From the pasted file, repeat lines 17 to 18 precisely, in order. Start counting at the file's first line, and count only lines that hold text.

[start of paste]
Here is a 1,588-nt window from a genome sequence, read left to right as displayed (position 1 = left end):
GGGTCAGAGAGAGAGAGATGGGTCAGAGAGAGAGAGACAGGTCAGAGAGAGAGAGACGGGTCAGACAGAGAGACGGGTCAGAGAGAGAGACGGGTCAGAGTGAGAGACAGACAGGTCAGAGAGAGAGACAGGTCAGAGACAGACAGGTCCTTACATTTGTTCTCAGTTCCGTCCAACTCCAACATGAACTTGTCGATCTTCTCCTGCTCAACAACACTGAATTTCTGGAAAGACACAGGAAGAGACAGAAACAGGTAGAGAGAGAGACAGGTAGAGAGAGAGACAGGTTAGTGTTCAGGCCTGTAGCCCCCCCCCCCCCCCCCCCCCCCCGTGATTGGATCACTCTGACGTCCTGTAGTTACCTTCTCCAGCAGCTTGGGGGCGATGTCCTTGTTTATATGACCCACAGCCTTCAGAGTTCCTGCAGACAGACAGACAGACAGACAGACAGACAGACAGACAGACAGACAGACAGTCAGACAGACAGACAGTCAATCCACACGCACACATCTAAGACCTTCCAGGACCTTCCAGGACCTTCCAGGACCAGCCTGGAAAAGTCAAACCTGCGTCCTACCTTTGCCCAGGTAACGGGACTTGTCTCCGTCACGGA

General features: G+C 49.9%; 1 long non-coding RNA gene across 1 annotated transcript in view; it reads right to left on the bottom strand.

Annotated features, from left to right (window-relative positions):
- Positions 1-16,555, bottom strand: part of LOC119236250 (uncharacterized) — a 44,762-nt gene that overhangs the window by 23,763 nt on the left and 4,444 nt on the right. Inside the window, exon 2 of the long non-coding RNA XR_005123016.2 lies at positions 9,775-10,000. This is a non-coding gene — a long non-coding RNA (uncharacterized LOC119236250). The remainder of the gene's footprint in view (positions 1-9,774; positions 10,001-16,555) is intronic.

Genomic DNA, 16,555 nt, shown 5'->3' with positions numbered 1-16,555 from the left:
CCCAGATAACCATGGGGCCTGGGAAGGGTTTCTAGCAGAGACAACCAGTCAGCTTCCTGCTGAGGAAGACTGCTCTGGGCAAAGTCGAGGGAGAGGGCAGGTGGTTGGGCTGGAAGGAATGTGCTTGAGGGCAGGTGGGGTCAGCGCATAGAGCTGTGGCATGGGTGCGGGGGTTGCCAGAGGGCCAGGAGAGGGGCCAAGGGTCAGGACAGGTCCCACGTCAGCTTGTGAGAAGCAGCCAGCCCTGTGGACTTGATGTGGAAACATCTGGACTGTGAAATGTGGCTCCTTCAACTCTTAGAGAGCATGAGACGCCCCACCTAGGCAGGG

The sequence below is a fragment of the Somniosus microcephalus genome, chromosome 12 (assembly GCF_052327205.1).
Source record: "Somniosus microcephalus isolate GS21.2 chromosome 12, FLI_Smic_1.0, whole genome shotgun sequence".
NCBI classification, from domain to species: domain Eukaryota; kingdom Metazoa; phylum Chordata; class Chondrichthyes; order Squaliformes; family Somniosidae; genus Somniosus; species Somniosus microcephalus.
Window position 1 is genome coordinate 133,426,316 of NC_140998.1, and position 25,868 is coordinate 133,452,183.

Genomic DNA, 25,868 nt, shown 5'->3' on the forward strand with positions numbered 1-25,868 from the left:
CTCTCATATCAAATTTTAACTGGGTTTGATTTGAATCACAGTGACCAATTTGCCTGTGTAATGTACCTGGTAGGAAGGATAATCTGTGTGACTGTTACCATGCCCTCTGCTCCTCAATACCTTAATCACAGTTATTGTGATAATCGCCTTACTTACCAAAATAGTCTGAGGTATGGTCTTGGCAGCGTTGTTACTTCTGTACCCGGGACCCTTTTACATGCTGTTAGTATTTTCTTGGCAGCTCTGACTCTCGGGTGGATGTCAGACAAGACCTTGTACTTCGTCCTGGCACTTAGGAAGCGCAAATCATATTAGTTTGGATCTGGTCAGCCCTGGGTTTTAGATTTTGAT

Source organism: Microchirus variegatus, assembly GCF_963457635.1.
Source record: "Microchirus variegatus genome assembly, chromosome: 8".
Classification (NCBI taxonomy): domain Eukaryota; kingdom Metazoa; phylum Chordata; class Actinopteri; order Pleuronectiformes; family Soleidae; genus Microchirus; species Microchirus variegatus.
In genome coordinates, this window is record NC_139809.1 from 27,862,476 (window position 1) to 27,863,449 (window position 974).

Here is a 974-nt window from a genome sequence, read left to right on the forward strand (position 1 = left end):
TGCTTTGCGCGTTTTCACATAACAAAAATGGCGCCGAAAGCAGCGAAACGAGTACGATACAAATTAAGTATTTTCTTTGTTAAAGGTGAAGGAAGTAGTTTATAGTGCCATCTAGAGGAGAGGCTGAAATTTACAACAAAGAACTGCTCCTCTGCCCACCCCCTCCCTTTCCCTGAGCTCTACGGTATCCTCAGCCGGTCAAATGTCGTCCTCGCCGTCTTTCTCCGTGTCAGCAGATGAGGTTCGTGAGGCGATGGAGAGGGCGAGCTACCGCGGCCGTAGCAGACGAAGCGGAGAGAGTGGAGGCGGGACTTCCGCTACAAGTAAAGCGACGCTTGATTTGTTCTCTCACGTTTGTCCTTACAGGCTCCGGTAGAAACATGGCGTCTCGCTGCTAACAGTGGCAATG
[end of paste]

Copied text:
In genome coordinates, this window is record NC_139809.1 from 27,862,476 (window position 1) to 27,863,449 (window position 974).

Here is a 974-nt window from a genome sequence, read left to right on the forward strand (position 1 = left end):